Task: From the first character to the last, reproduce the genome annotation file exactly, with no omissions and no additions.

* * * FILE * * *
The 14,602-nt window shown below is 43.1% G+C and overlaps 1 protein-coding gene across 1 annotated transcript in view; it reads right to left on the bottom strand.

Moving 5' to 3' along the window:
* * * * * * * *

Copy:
The 14,602-nt window shown below is 43.1% G+C and overlaps 1 protein-coding gene across 1 annotated transcript in view; it reads right to left on the bottom strand.

Moving 5' to 3' along the window: